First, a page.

Neuropathic Pain Resources and Clinical Trials on Neuropathic Pain

Neuropathic pain is chronic pain that results from dysfunction or a lesion in the nervous system. In total it is estimated that 2-5 % of the population in Canada are affected by this type of pain.

Normally, pain occurs as a natural product of injury to our bodies. We twist our ankle and it hurts for a few days. Or we break a bone and feel the effects while it heals. Generally, as healing progresses, the pain surrounding the injury becomes less severe until it eventually fades entirely.

Unfortunately, many people will experience ongoing pain where there is no obvious injury or will continue to experience pain at the site of an injury long after it has healed. In these cases of neuropathic pain, the nervous system is not performing its proper function of alerting the individual to an injury, but is malfunctioning and sounding an alarm where none is needed. Thus, the nervous system itself becomes the cause of the pain.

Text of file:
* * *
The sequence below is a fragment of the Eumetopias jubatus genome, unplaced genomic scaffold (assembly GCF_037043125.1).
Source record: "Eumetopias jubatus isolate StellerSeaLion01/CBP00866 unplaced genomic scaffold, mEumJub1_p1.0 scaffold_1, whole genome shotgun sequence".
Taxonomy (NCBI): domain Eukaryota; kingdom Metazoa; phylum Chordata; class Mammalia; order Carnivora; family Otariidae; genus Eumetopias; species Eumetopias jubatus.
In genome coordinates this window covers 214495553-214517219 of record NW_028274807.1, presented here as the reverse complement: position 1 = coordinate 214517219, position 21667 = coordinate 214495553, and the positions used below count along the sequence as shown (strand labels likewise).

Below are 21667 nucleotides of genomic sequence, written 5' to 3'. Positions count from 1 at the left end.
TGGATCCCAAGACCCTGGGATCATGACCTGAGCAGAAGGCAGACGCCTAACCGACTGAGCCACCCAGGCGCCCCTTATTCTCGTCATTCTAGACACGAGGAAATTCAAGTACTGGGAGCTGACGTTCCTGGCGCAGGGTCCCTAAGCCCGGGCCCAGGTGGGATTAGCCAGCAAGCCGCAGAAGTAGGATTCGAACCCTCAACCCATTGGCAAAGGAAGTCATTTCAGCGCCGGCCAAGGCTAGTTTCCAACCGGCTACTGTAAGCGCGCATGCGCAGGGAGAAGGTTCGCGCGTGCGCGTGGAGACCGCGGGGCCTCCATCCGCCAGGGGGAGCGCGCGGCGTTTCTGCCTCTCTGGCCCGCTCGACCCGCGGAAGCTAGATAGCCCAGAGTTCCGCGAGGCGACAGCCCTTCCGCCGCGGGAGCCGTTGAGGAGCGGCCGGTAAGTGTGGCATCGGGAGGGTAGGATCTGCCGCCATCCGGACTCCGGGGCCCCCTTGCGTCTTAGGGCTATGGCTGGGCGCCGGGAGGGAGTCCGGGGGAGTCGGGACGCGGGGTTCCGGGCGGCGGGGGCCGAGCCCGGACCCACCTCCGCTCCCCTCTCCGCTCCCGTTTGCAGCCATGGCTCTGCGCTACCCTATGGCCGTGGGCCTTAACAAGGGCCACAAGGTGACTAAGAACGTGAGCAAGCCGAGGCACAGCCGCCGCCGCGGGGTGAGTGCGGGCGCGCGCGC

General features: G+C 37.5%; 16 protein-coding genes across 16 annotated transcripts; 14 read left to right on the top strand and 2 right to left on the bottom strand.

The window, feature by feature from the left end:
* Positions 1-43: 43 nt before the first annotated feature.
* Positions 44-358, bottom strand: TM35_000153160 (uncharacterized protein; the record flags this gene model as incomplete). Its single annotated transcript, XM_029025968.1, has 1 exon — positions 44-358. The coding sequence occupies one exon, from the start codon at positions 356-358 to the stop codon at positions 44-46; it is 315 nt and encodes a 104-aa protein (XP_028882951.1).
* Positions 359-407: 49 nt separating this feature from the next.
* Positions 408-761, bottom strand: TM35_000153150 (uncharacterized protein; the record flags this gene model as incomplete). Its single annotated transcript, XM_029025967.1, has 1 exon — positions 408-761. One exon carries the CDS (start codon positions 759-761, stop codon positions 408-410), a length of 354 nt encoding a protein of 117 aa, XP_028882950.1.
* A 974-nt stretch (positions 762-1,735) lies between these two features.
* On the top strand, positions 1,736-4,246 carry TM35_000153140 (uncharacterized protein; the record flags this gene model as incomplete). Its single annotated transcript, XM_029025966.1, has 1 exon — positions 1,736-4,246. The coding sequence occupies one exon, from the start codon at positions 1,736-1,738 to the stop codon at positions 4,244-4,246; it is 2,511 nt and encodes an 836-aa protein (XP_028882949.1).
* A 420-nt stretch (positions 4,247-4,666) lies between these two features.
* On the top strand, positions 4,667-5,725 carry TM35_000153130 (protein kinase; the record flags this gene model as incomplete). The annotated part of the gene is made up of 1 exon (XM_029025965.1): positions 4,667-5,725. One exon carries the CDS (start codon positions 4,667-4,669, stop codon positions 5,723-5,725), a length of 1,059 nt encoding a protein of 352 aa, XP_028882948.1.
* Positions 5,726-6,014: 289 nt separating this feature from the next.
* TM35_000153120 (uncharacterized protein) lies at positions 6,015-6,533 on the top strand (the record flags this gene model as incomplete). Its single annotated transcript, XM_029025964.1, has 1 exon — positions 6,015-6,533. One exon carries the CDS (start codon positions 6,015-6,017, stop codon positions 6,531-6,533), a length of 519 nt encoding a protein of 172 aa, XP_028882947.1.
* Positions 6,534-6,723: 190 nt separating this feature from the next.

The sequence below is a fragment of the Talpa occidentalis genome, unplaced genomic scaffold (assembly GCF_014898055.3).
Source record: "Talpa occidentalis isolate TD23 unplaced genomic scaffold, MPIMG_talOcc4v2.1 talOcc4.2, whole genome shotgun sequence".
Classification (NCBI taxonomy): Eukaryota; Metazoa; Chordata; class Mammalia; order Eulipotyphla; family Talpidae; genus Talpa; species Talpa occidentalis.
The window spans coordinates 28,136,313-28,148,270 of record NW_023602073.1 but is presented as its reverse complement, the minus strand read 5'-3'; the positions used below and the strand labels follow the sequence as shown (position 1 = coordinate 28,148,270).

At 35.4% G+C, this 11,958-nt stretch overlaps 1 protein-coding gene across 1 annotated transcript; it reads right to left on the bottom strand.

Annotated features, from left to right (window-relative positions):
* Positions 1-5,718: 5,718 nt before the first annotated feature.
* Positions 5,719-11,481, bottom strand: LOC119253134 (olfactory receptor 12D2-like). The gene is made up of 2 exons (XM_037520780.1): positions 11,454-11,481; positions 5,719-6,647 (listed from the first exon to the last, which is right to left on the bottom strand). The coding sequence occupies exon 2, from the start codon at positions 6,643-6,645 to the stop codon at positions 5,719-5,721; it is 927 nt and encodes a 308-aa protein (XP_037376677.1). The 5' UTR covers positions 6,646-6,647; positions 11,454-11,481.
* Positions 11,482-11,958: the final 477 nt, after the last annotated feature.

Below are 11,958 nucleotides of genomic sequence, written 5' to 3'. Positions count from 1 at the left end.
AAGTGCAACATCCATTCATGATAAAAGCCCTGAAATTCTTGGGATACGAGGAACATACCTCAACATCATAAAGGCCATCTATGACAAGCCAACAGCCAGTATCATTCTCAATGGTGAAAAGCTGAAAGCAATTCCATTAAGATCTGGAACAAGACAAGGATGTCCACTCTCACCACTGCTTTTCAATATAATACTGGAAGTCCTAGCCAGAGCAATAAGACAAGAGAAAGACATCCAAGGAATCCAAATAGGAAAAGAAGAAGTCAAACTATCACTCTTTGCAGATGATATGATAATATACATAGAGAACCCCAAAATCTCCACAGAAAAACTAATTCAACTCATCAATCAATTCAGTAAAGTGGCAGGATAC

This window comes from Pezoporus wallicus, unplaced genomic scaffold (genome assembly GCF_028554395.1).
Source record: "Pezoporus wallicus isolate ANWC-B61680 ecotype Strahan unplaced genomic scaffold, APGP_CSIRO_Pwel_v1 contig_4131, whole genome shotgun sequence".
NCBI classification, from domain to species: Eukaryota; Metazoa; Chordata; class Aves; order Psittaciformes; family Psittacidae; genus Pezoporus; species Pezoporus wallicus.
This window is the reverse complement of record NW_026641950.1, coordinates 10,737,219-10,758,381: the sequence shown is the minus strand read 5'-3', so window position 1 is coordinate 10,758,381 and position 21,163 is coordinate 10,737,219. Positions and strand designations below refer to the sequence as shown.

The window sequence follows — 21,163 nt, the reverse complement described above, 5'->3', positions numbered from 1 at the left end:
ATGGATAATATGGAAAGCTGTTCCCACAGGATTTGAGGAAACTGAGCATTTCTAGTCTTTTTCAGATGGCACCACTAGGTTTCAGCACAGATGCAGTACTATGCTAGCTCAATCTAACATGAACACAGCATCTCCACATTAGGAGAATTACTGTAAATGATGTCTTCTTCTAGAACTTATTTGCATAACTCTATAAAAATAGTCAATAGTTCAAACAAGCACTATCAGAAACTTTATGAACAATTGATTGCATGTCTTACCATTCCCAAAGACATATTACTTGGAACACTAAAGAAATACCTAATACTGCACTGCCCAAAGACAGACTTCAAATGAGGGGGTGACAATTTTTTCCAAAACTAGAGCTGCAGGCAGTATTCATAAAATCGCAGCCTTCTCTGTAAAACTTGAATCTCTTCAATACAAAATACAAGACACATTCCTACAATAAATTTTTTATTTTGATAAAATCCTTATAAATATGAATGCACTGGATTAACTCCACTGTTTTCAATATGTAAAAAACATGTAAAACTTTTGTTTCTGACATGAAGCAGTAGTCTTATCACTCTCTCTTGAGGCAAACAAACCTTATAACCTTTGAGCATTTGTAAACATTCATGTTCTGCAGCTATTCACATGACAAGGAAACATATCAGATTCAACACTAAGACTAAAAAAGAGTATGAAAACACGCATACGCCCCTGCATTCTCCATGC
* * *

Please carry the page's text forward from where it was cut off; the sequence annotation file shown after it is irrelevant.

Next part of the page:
Some of the most common reasons for neuropathic pain include pain associated with diabetes - called peripheral diabetic neuropathy, pain that arises after an episode of shingles (post-herpetic neuralgia), phantom limb pain after amputation and pain that persists after severe trauma or surgery such as mastectomy.

Other types of neuropathic pain can result from infections, metabolic abnormalities, chemotherapy, radiation, neurotoxins, inherited neurodegeneration, nerve compression, inflammation, or tumor infiltration.

Unfortunately, neuropathic pain does not respond well to common pain relieving medications such as analgesics and non-steroidal anti-inflammatory agents. Some medications such as antiepileptic drugs have shown positive results in treating neuropathic pain. In fact, gabapentin and more recently pregabalin have been approved for use on some forms of neuropathic pain.

Some studies have also shown the older antidepressant medications called tricyclic antidepressants have been effective in treating neuropathic pain. Unfortunately, these drugs can have fairly unpleasant side effects for an often minor benefit. Physical rehabilitation, behaviour therapy and relaxation training can also help, but the magic bullet has not yet been found.

Current Studies







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